The National Mall in Washington, District of Columbia — The American Northeast (Mid-Atlantic)
T.S.C. Lowe's Observation Flight
Erected 2011 by The American Institute of Aeronautics and Astronautics.
Location. 38° 53.255′ N, 77° 1.199′ W. Marker is in The National Mall, District of Columbia, in Washington. Touch for map. Marker was just dedicated and will be permanently affixed to the North entrance of the National Air and Space Museum facing the National Mall. Marker is in this post office area: Washington DC 20024, United States of America.
Other nearby markers. At least 8 other markers are within walking distance of this marker. Milford School Bell (about 500 feet away, measured in a direct line); The Williams Slave Pen (about 700 feet away); The Slave Trade in Washington, DC (about Restoration of the Land (approx. 0.2 miles away); Earth Day Park (approx. 0.2 miles away); National Grange (approx. 0.2 miles away); Witchhazel • Suhwe?t (suh-whet) (approx. ¼ mile away); Arts and Industries Building (approx. ¼ mile away). Touch for a list and map of all markers in The National Mall.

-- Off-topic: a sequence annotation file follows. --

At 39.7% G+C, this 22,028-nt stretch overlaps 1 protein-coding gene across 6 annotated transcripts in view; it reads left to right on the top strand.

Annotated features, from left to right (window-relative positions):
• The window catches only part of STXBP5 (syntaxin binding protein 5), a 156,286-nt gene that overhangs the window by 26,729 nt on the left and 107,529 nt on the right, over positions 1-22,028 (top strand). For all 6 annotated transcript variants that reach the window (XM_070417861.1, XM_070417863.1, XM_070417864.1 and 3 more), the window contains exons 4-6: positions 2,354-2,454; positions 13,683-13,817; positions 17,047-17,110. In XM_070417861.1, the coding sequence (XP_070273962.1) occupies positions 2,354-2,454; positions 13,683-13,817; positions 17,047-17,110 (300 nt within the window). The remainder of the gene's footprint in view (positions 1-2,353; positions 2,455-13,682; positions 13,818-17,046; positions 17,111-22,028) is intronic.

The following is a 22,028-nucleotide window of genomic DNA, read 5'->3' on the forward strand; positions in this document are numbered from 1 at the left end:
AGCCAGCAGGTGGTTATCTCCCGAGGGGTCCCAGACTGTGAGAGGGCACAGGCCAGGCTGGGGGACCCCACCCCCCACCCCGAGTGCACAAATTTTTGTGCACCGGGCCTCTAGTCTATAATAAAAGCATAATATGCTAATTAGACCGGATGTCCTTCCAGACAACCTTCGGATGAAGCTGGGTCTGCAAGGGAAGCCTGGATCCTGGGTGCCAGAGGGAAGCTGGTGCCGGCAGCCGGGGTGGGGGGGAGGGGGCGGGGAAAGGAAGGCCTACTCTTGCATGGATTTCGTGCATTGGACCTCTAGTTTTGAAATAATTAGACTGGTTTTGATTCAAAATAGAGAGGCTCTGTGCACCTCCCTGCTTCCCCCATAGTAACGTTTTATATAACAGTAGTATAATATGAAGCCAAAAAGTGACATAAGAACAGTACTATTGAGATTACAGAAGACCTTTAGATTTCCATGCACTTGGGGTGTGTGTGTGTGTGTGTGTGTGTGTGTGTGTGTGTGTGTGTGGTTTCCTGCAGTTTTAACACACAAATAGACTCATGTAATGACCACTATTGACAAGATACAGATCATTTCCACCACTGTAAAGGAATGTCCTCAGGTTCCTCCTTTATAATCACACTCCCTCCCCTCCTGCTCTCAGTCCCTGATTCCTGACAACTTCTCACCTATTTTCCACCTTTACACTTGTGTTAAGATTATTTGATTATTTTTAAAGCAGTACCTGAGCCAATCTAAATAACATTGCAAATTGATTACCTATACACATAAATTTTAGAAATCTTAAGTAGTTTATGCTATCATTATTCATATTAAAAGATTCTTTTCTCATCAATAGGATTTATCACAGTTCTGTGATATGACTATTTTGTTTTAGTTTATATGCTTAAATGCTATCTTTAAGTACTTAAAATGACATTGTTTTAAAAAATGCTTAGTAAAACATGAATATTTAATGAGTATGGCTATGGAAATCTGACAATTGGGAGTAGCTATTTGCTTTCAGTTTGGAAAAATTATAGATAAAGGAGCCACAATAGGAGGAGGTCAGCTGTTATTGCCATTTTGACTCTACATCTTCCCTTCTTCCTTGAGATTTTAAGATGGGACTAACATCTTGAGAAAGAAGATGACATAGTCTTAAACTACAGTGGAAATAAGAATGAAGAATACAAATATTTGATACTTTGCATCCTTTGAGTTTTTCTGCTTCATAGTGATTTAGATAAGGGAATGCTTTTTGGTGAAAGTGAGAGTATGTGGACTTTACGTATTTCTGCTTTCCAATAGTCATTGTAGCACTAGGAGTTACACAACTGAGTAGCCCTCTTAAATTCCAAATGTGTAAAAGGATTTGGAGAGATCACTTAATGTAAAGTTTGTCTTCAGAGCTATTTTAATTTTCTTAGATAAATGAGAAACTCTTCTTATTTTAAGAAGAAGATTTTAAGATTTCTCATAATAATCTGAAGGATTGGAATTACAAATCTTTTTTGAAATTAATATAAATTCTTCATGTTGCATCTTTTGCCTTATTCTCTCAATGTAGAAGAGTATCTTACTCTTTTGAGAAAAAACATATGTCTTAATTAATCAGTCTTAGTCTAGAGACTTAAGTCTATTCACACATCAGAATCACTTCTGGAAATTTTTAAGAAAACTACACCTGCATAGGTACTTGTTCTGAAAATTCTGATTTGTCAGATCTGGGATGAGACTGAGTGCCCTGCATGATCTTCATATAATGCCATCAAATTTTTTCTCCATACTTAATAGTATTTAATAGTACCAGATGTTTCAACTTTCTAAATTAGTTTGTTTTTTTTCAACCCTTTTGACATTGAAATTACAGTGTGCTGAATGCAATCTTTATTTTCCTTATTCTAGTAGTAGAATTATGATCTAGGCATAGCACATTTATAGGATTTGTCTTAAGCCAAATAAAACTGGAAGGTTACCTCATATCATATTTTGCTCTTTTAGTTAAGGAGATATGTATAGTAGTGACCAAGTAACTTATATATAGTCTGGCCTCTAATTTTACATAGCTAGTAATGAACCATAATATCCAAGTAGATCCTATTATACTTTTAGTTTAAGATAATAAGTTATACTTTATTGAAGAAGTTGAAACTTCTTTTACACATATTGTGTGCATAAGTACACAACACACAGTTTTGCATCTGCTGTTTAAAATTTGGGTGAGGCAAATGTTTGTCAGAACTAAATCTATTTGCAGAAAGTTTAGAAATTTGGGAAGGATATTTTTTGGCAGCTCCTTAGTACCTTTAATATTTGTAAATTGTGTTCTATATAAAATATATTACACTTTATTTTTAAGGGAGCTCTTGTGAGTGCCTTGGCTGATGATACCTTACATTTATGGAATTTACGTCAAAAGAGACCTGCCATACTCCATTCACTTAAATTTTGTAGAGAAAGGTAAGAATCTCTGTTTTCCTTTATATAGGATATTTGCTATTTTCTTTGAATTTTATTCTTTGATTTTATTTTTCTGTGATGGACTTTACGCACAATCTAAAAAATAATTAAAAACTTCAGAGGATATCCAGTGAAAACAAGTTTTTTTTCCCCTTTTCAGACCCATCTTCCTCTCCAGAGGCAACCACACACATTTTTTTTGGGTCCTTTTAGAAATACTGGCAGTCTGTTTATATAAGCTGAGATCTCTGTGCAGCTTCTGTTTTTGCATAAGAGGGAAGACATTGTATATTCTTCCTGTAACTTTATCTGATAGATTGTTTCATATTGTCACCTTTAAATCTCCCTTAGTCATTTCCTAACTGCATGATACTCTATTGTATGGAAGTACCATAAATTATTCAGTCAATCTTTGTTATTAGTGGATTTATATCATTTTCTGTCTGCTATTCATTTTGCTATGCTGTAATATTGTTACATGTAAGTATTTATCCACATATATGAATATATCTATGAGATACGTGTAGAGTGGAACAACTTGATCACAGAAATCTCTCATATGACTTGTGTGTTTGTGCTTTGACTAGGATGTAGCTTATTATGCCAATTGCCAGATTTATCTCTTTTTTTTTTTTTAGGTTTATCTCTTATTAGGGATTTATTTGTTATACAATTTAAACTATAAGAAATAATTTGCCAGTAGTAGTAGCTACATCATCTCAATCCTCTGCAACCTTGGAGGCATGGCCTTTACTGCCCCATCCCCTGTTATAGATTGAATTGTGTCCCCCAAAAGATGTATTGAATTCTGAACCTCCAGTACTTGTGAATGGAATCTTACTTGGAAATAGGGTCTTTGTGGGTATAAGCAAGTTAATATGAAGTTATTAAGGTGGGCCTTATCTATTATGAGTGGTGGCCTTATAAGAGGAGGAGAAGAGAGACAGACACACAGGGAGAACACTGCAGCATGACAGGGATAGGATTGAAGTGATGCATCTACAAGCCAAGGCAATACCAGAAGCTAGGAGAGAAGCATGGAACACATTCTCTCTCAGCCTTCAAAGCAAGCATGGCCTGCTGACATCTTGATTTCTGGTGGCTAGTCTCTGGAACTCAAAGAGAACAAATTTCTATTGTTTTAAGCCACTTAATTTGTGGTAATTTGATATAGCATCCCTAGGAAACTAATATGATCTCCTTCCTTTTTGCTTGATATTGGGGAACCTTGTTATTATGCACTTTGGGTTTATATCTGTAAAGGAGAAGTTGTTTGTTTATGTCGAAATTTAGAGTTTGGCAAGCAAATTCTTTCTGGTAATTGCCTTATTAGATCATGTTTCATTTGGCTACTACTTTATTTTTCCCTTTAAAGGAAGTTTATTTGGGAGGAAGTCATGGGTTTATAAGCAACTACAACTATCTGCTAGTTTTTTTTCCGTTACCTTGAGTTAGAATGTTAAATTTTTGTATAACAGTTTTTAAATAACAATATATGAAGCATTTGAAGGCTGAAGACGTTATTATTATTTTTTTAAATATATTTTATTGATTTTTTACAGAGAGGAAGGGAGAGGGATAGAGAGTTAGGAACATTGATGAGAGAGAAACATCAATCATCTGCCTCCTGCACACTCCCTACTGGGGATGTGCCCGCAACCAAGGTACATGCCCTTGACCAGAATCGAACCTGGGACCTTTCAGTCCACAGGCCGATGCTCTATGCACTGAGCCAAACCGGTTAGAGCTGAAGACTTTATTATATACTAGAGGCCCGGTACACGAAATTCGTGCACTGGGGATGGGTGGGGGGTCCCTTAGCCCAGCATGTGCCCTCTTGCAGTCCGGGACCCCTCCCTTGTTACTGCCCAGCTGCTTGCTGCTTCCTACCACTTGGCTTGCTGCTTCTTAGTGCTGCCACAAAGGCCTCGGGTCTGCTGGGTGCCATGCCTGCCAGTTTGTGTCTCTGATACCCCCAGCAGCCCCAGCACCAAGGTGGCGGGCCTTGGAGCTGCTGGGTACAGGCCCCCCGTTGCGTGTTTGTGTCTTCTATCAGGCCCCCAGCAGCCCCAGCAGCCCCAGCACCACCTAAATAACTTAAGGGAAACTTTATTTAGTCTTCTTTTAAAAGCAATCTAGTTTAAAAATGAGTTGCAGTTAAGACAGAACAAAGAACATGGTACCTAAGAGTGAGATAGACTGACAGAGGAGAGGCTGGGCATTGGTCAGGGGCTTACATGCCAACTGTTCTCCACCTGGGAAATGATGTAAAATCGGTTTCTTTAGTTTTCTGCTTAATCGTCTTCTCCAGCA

1. "Lincoln's Air Force" and the Advent of Aerial Reconnaissance in the US
On Saturday, the National Air and Space Museum sponsored a sesquicentennial commemoration of "Professor" Thaddeus Lowe's balloon demonstration on the National Mall. The festivities included a replica balloon, living historians, cameo appearances by President Lincoln and Professor Lowe, and the dedication of a new plaque. More information and pictures of the dedication can be found at http://civilwarwashingtondc1861-1865.blogspot.com/2011/06/lincolns-air-force-and-advent-of-aerial.html
— Submitted June 12, 2011, by Steven Berkowitz of Annnandale, Virginia.
Categories. • Air & Space • Military • War, US Civil •
Credits. This page was last revised on February 4, 2017. This page originally submitted on June 12, 2011. This page has been viewed 590 times since then and 37 times this year. Photos: 1. submitted on June 12, 2011, by Steven Berkowitz of Annnandale, Virginia. 2, 3. submitted on November 13, 2011, by Bill Coughlin of North Arlington, New Jersey. • Craig Swain was the editor who published this page.